Site boreholes away from septic tanks — WRI

BY: By Charles Andoh
Always ensure that your borehole is 30 metres away from a septic tank
Always ensure that your borehole is 30 metres away from a septic tank

Any borehole constructed in a home, office or community less than 30 to 50 metres away from a septic tank is likely to be polluted with human excreta and other pathogens, the Water Research Institute of the Council for Scientific and Industrial Research (CSIR-WRI), has said.

According to the Head of the Groundwater Division of the CSIR-WRI, Dr Anthony Appiah Duah, many people in the urban areas had sited their boreholes in areas which were polluted, especially near septic tanks and that tended to affect the quality of the water produced.

He said there was also the need for people constructing such tanks to do so away from cemeteries, pit latrines and disposal sites, adding that his observation had shown that many did not have such knowledge.

Dr Duah, in an interview in Accra with The Mirror, said it was always important for people to test the quality of water in boreholes before consuming it to ensure that it was not polluted and, therefore, wholesome.

“If the water in the borehole is polluted and you drink it, it can lead to serious health complications,” he explained.

Engage experts
Dr Duah, therefore, advised families who wished to construct boreholes to engage experts — hydro-geologists or hydro technicians — to survey the area to identify a suitable spot to drill for water, away from any pollutant, as well as the source of the water.

He noted that it was not enough to just engage people who had been advertising to construct boreholes, even though some were able to do it.

“You must not just engage anybody who has advertised in town that they drill boreholes. Even if you do, always ask for a report on the entire work done. If the construction is done poorly, it can affect the quality of the water produced,” he said.

When asked the kind of complaints the WRI usually received, the director indicated that it ranged from poor construction of the borehole, pollution and inability of the well to be filled with water after construction.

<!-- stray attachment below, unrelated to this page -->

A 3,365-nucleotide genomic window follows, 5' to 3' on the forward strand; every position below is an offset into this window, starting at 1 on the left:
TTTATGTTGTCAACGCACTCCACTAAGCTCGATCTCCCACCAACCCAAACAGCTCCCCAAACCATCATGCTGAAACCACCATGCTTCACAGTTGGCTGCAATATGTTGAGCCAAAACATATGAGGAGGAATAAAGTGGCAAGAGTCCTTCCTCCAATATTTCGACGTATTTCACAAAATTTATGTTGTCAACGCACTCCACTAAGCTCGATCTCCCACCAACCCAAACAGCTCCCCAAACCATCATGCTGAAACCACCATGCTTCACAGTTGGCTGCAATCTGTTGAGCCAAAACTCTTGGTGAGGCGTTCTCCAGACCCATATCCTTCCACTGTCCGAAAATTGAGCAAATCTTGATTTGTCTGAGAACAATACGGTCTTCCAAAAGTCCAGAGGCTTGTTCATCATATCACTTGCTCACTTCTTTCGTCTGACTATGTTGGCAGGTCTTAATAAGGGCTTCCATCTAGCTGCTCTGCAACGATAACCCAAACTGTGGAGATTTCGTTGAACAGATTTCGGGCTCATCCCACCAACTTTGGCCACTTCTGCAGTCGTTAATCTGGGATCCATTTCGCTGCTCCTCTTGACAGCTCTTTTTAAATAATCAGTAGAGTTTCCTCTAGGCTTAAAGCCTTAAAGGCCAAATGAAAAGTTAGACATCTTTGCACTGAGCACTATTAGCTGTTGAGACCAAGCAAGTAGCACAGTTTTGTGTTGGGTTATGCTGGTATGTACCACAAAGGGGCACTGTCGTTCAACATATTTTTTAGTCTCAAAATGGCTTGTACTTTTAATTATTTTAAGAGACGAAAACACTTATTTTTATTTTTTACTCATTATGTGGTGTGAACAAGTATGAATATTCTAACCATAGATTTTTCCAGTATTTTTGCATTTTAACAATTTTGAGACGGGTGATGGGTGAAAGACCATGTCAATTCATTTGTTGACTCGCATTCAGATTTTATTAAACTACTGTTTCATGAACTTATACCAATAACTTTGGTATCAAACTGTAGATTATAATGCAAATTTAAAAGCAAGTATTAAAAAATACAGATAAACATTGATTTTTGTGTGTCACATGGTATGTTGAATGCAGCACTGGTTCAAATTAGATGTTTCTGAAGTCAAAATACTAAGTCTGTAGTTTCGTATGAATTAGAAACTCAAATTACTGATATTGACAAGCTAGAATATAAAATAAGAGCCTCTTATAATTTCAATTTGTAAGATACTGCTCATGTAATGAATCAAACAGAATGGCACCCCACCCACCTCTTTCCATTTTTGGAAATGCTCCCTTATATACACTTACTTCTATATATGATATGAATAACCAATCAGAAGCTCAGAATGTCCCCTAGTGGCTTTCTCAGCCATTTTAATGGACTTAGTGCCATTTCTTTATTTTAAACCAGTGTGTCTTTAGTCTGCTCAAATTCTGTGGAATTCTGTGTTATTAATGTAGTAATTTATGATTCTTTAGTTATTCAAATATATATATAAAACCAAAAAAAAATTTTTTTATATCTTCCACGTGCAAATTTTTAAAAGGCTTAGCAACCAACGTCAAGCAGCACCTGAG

Constructing borehole
Dr Duah advised that experts should be engaged to construct such boreholes and recommended the WRI to help with the process, beginning with the geology of the area — what controls the movement of water in the ground.

He said after the necessary drilling cuttings, water quality analysis, mechanisation and entire works had been done by the experts, they should be sealed with Polyvinyl Chloride (PVC) pipes.

“For boreholes which can be filled immediately after it rains, there is a problem with the construction so the surface water is going inside. If that happens and there is pollution from the surface water, it can lead to pollution. If the rain water is contaminated, then you are in trouble,” he said.

Galamsey and pollution
Generally, he said boreholes constructed in galamsey areas could have no problems if they were done the right way.

“Even though worse areas of poor water quality are found in mining areas, if the borehole is done correctly, it is safe. We have many data on boreholes which have been constructed in galamsey areas and they are functioning well without any difficulties because they adhered to the right procedures,” he said.

Dr Duah explained if the chemicals used in the operation of galamsey seeped into the soil and mixed with water, the effect could be rife, and cautioned that boreholes built in such areas must be done with care.

“Using chemicals such as lead in mining could lead to poisoning which results in anaemia, weakness, constipation, colic, palsy and often paralysis of the wrists and ankles. Lead can reduce intelligence in children, delay motor development, impair memory and cause hearing problems,” he stated.

He called on stakeholders to take immediate action to deal with human activities such as galamsey in order not to lead to water rationing in future.